Why Should We Care?

by Regina Armour

@Each_and_Every1 @armour1004

This is the first blog entry as part of the Power Learning Partners team. I am so happy to be working with my newly found BFF and thought partner Mike Melie! Because he is literally a brother from another mother, and we seem to think on the same wave length, it will be terrific to take topics relevant to the educational field and debate them online.

Sparking thoughts here, there, and everywhere

Therefore, from here on out, you can refer to him as “The White Guy” and me as “The Black Chick”! We wear those monikers proudly! It not only speaks to our identity, but it’s also kind of fun to think about and say. We are hoping you will follow us, share us and most of all participate in a dialogue with us. The last few months we have seen changes like no other. Our country’s very soul is at stake, and the next generations will spend the next 100 years either living a liberated life because of what we changed for the better, or they will be living the hell of George Orwell’s 1984…miserable and with no hope.

Why Should We Care? is the topic that seemed appropriate to address when public education, along with many other services that support health, growth, and integration into society are being savagely cut. The short response is: What is the alternative? The longer response is that we should care — -always. Peter Senge, a professor from MIT and a preeminent scholar of change dynamics and systems theory, talks about how everything is connected together, works together, and is a dynamic system. Not caring seems to be a non-choice if we are all impacting each other all of the time!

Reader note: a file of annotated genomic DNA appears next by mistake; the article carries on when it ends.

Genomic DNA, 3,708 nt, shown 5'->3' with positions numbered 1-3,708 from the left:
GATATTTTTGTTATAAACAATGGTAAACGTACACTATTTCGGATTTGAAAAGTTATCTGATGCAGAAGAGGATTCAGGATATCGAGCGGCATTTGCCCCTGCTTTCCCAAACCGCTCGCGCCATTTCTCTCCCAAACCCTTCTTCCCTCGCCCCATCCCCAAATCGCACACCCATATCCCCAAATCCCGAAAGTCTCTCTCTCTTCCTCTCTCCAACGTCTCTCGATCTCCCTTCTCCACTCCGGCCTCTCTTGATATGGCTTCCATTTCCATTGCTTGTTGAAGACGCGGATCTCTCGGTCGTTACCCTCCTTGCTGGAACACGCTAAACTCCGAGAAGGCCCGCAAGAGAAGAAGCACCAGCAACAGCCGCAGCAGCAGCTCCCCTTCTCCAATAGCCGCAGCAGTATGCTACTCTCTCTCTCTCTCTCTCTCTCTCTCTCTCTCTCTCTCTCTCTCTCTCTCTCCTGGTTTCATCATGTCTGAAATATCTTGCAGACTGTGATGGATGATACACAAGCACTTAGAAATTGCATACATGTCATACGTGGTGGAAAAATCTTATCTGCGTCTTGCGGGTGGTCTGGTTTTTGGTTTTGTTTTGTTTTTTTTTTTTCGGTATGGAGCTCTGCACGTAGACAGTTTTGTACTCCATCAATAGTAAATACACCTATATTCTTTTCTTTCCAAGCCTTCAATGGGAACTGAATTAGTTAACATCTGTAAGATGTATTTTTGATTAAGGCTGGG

Simon Sinek, another social scientist with anthropology as his formal training, states that we were never built to be in a world this big and this connected. In other words, we were built for tribal life — where everyone has a role and everyone helps and supports everyone else in the tribe. So, if that is a “system” on a smaller scale, where clearly everyone impacts everyone else all of the time, what does that mean for us that live in our own tribes that are connected to the one great human tribe?

Well, could this be why we are in such mental, physical and socio-emotional disarray? (Look at any medical journal or study and look at the stats!) We have come to normalize living in a community where we don’t know our neighbors. We have come to accept hyper-segregated schools and inequitable educational models. Why?

Our country is polarized. I’m sure everyone can agree to that. Our schools are reflecting that very same polarization. Not only is there the pernicious so-called “achievement gap”; now we are dividing ourselves away from what we personally consider the “other”. Schools are actually the last democratic spaces (ideology-wise…not Party-wise) where one should feel free to learn, be curious, ask questions, and debate. We have already been robbed of that with our insidious testing culture. We have to care so that our future generations can build on the promise of America’s greatness. We haven’t lost it! We just need to learn how to better pass it on in the face of change and not by ignoring change.

If you feel the same as we do, then please join us! Add a comment answering the following question below:

Why should we care? Aren’t we in 21st century, post-racial and enlightened world? Why do issues of acceptance and social justice matter now?